Kerning and tracking

Kerning refers to adjusting space between individual letters to achieve visually pleasing spacing. Tracking, however, refers to the overall spacing between groups of letters or words. Proper kerning and tracking can greatly enhance readability and aesthetic appeal.

Source: Kettle Fire Creative


Leading (pronounced "ledding") refers to the vertical spacing between lines of text. Proper leading ensures that lines of text are spaced optimally for readability. Too much leading can cause text to appear disjointed, while too little can make it difficult to read.

Source: InDesignSkills

Hierarchy and contrast

Typography is not just about choosing the right fonts; it's also about creating contrast and visual hierarchy to guide the reader's eye. By varying font size, weight, and color, designers can emphasize important information and create a sense of structure within a design.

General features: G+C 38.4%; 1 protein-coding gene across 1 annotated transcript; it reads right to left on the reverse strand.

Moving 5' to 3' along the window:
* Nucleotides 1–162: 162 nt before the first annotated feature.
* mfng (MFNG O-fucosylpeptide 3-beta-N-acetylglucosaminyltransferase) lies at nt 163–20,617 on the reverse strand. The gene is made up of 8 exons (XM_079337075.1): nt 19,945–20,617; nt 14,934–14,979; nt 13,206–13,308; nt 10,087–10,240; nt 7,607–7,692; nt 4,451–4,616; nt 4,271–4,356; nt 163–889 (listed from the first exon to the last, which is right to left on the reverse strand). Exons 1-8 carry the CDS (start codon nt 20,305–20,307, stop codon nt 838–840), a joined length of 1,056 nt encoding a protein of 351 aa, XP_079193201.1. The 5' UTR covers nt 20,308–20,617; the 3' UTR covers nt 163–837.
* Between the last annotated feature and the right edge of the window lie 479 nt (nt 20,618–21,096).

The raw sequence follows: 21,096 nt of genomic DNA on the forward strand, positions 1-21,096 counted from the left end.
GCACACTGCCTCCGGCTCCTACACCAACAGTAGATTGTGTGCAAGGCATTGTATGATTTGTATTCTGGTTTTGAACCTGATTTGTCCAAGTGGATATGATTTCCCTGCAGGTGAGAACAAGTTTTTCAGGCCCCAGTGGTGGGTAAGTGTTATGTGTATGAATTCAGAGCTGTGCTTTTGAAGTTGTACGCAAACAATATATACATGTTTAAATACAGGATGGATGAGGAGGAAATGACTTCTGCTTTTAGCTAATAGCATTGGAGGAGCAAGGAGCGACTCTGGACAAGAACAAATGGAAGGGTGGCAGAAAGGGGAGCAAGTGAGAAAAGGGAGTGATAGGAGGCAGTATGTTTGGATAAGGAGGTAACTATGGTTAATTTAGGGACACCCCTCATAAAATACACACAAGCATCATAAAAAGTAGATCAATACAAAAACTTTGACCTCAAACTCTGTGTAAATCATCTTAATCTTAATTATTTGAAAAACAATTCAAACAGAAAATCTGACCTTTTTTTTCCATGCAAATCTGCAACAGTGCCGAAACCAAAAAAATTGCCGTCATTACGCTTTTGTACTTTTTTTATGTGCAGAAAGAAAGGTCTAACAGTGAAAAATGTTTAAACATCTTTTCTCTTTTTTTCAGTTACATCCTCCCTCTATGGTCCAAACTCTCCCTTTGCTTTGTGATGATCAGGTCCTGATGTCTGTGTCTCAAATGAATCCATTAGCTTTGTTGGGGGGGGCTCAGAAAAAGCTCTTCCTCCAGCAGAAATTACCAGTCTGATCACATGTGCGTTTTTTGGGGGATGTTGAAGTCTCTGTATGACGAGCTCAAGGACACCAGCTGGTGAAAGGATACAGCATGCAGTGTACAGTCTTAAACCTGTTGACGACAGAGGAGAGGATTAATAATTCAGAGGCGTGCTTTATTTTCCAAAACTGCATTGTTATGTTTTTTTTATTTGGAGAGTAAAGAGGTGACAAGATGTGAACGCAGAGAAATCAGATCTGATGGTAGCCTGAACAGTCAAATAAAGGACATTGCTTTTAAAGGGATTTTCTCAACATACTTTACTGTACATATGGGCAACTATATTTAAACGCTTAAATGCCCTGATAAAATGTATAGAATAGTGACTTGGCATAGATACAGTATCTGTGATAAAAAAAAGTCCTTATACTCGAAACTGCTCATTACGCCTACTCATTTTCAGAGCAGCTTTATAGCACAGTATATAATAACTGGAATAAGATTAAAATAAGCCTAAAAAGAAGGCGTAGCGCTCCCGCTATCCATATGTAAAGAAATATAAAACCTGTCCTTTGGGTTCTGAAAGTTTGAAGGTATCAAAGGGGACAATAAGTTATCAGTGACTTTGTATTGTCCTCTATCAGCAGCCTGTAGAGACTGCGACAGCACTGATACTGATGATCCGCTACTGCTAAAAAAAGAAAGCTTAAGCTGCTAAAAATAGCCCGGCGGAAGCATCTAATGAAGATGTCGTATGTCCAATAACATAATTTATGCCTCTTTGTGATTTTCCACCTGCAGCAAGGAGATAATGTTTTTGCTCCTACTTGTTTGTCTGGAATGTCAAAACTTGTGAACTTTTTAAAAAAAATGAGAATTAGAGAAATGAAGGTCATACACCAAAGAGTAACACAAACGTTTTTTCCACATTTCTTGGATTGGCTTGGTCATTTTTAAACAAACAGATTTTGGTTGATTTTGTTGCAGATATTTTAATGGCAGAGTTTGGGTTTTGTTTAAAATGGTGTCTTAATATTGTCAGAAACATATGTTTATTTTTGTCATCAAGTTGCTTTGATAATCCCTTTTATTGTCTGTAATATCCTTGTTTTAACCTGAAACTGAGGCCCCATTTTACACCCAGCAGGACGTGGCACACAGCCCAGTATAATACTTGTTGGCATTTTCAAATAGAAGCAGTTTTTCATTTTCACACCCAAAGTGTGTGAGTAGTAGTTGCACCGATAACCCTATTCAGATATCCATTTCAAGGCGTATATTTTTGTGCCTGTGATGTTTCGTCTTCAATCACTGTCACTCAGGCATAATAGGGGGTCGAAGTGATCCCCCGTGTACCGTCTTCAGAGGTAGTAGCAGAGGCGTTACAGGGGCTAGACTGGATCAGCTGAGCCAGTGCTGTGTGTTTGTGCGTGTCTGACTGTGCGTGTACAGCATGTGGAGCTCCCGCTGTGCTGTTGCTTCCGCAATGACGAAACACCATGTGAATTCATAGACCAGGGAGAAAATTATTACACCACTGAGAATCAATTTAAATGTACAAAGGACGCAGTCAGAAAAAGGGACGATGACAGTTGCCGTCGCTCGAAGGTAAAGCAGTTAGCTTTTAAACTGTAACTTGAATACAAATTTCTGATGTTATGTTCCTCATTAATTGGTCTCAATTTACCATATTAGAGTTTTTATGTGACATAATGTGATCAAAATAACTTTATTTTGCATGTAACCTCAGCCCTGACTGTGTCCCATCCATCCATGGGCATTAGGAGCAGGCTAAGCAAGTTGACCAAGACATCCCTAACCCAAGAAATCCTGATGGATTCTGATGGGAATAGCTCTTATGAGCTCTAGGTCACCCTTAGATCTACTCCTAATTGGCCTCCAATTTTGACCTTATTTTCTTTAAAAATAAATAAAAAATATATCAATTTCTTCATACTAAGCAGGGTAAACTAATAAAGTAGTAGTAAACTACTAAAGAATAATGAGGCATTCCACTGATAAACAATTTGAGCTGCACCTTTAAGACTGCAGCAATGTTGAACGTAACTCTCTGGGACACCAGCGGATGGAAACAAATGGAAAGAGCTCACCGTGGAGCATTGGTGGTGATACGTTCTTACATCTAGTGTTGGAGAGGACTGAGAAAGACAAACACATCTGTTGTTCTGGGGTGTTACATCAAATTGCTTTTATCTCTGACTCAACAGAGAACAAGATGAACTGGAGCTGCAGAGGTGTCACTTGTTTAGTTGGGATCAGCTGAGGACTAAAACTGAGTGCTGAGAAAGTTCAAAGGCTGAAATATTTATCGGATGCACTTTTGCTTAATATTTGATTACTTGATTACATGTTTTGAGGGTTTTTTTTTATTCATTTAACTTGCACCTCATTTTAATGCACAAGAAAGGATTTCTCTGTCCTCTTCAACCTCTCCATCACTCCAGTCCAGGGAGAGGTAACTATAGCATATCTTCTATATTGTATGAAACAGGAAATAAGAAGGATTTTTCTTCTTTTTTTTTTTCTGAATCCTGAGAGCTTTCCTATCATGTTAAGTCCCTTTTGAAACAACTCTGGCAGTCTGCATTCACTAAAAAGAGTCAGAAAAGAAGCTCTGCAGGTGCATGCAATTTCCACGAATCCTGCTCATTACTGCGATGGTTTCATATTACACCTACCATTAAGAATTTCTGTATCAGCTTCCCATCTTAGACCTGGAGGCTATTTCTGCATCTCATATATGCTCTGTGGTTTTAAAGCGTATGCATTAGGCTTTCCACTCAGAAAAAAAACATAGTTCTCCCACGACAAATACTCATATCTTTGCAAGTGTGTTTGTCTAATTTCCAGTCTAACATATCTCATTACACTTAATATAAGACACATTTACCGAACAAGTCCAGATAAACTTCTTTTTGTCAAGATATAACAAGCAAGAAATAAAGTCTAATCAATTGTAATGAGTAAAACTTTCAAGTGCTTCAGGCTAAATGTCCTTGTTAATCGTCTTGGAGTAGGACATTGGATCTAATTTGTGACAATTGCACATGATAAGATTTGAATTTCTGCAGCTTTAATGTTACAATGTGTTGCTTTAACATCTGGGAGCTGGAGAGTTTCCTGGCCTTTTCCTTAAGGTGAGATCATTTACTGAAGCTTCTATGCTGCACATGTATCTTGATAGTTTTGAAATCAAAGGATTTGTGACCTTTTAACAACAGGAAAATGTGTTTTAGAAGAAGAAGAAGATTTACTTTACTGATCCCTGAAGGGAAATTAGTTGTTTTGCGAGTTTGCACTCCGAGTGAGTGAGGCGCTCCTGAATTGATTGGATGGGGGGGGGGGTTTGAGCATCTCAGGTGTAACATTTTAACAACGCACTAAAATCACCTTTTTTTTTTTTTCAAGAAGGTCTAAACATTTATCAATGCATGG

Source: LinkedIn


Think of the grid as your blueprint for laying out text on a page. Whether simple or complex, the grid helps you organize elements neatly, making it easier for readers to follow along. 

For example, when building a house, you wouldn't randomly place bricks and beams. You'd use a blueprint to ensure everything fits together perfectly. Similarly, the grid gives you control over arranging elements on your page.

Source: Designspiration

For instance, consider a newspaper layout. The grid makes articles and images neatly organized in columns and rows. This organization helps readers quickly find what they're looking for without feeling overwhelmed.

White space

White space is like breathing room for your text. Just like you need space to think clearly, your text needs it too. It's like a crowded room versus one with plenty of space between people – the latter feels much better, right? 

That's what white space does for your text. It gives it room to breathe, making the composition light and airy.

Source: Medium

For example, white space is crucial in any website layout. Notice the space around text and images? It's not just for looks; it helps you focus on the important stuff by giving your eyes a break.

Anatomy of typography

There are various components of letters and text, and as a graphic designer, knowing what these components are called can help you a lot. Here are some of the most important ones that you should know.

Source: Chris Koch Graphic Design